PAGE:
DUI, DWI & APC – Alcohol Offenses

DUI & DWI Driving Under the Influence (DUI) and Driving While Intoxicated (DWI) are two of the most commonly charged criminal traffic offenses in Oklahoma and around the nation. Oklahoma also prosecutes those in Actual Physical Control (APC) of a motor vehicle while under the influence. APC involves possession or control of a vehicle because you have the keys but are not actually driving. In these cases, you need qualified counsel to assist you in defending the criminal charges and in challenging the revocation of your driver’s license.

  • DUI results with a blood alcohol concentration (“BAC”) of .08 or more
  • Aggravated DUI occurs with BAC of .15 or higher
  • DWI occurs with a BAC of .06 or .07
  • APC is Actual Physical Control of a vehicle while impaired or intoxicated. In other words, possessing the keys and being in or around the car with the apparent ability to control it.
  • DUI-Drugs results from driving while intoxicated on drugs rather than alcohol or a combination of drugs and alcohol. (This can occur even if you have a valid prescription and any quantity of drug could be sufficient for DUI-Drugs.)

GIVE A BREATH OR BLOOD TEST.  If you are stopped in a traffic stop and the officer arrests you under suspicion of driving under the influence, you will be offered a breath test or blood test. Refusal of the test will likely result in the automatic revocation of your driving privileges in the State of Oklahoma.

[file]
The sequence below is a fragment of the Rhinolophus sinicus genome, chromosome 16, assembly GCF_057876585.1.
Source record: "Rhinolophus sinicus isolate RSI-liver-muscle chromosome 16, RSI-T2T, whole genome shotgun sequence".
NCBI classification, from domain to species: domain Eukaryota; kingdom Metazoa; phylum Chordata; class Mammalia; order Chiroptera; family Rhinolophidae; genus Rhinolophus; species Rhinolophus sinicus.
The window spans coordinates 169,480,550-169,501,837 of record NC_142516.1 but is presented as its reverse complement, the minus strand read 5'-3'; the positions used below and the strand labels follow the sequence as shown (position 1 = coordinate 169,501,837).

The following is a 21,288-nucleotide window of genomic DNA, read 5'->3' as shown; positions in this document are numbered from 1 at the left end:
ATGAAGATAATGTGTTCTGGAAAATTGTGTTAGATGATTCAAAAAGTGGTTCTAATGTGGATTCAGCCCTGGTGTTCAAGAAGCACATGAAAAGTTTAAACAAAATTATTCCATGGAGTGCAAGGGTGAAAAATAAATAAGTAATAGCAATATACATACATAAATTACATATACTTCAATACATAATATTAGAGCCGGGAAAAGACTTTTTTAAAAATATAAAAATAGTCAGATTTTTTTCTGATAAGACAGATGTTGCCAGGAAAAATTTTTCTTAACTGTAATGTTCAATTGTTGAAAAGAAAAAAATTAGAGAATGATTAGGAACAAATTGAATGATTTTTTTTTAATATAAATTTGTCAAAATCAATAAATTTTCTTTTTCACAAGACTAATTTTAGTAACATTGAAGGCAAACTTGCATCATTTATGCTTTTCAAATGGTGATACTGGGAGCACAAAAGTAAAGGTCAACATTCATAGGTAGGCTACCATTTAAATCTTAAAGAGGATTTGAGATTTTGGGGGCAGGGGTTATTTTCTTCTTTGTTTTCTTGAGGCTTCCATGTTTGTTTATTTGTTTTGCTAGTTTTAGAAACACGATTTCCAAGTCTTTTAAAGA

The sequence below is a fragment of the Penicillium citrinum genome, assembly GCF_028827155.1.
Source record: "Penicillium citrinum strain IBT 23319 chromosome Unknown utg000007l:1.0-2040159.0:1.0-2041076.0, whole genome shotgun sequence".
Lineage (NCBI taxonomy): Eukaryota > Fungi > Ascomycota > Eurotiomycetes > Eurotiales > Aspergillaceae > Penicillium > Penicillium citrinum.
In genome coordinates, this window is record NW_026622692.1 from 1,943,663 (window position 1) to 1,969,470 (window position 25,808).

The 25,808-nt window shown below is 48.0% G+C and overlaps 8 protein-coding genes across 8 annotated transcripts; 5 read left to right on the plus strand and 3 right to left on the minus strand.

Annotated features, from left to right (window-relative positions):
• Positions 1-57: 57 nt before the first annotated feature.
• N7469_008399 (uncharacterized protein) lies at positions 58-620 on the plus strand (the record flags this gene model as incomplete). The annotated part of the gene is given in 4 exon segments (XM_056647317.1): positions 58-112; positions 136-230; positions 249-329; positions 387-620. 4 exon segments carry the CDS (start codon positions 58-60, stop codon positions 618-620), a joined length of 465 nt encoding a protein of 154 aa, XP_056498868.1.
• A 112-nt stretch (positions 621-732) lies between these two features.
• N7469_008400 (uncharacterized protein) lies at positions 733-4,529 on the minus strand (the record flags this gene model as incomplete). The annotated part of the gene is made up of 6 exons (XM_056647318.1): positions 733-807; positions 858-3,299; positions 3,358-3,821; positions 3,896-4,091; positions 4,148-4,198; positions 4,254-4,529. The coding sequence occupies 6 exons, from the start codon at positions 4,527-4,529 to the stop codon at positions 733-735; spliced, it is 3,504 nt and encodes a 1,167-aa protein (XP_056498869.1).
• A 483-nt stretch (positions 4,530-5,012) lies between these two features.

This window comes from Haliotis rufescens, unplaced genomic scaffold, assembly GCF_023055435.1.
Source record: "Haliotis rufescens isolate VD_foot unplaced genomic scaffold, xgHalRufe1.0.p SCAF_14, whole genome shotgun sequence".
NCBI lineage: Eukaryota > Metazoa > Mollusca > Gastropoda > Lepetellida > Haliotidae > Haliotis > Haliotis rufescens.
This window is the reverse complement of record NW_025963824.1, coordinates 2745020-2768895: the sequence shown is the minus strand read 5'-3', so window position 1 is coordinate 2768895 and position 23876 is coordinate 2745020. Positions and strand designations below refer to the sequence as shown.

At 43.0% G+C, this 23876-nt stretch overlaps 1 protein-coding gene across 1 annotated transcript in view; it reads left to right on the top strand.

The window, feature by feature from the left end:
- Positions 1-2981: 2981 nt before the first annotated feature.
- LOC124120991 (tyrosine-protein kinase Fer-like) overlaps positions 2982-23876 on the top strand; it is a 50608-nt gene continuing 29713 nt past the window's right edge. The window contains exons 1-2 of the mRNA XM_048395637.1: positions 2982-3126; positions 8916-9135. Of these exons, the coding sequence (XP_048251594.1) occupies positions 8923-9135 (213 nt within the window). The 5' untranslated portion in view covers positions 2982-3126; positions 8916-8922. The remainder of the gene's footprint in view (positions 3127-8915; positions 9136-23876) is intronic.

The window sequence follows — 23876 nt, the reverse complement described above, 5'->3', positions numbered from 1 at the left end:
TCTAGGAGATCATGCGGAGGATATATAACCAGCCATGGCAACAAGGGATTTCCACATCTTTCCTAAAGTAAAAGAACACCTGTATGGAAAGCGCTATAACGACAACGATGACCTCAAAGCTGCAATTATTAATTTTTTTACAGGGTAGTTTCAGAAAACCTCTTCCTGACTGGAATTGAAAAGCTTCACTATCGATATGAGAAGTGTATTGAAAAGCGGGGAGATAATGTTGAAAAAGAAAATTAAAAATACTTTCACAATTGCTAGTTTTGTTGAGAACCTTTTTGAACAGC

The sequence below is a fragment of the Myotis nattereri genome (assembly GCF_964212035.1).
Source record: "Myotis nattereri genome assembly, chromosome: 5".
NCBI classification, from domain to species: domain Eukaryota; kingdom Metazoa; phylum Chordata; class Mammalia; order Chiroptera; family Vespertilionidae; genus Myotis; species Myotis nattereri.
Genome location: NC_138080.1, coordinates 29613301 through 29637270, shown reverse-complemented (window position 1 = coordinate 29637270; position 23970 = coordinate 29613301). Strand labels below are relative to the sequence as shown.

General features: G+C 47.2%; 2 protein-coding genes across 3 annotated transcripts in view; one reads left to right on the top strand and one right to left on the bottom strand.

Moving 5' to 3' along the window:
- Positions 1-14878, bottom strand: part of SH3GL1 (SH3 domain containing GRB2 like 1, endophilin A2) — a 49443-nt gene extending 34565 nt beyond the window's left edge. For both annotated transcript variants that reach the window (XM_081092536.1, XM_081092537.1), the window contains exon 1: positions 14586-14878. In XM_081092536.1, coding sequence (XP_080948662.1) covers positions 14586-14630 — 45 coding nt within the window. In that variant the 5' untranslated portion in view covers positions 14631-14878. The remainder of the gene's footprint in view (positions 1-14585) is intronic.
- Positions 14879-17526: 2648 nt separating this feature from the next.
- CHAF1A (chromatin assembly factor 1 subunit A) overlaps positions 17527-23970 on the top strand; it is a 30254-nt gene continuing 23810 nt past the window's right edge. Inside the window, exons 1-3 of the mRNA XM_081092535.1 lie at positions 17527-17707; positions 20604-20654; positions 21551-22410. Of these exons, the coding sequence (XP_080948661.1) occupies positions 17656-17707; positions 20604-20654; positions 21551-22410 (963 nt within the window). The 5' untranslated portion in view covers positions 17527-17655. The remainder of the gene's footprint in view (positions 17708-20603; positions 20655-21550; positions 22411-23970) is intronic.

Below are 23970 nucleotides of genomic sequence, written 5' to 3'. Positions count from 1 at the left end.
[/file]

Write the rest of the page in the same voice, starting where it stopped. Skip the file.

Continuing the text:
DO NOT PARTICIPATE IN FIELD SOBRIETY.  Field sobriety tests may or may not be requested by the officer depending on the circumstances.  At this time, there is no law in Oklahoma requiring you to participate — so don’t. If you do consent, the officer will use the results against you either at a revocation hearing with DPS or in a criminal matter. You may politely decline to take these tests or simply ask the officer if you can call an attorney before you consent. In states other than Oklahoma, the law may require participation. This web site addresses only the Oklahoma law.

DEFINITIONS.  DUI and DWI are terms associated with alcohol (including 3.2 % beer) and drugs.  At present in Oklahoma, you are operating DUI when your blood alcohol concentration is .08 or higher.  In Oklahoma for DWI, the blood alcohol concentration requirement is only .06.  APC means that someone under the influence has actual physical control of a vehicle even when not driving but has the keys and an operational vehicle. An example is sitting in your car in a parking lot while drunk. A first offense is a misdemeanor, but subsequent offenses are generally felony charges.


If you are ticketed for DUI, DWI or APC, you have only 15 days to file a request for hearing on the revocation of your license and/or modification of your driver’s license. Failure to file the request timely will result in revocation of your driver’s license for at least 6 months and possibly for years.


Under recent laws, if convicted or even if put on probation without a conviction, a DUI or APC can result in significant administrative punishment.  You could be required to have an ignition interlock for up to 2 years for a first offense and up to as many as 8 years for subsequent offenses.  You must pay for the device in any automobile you operate.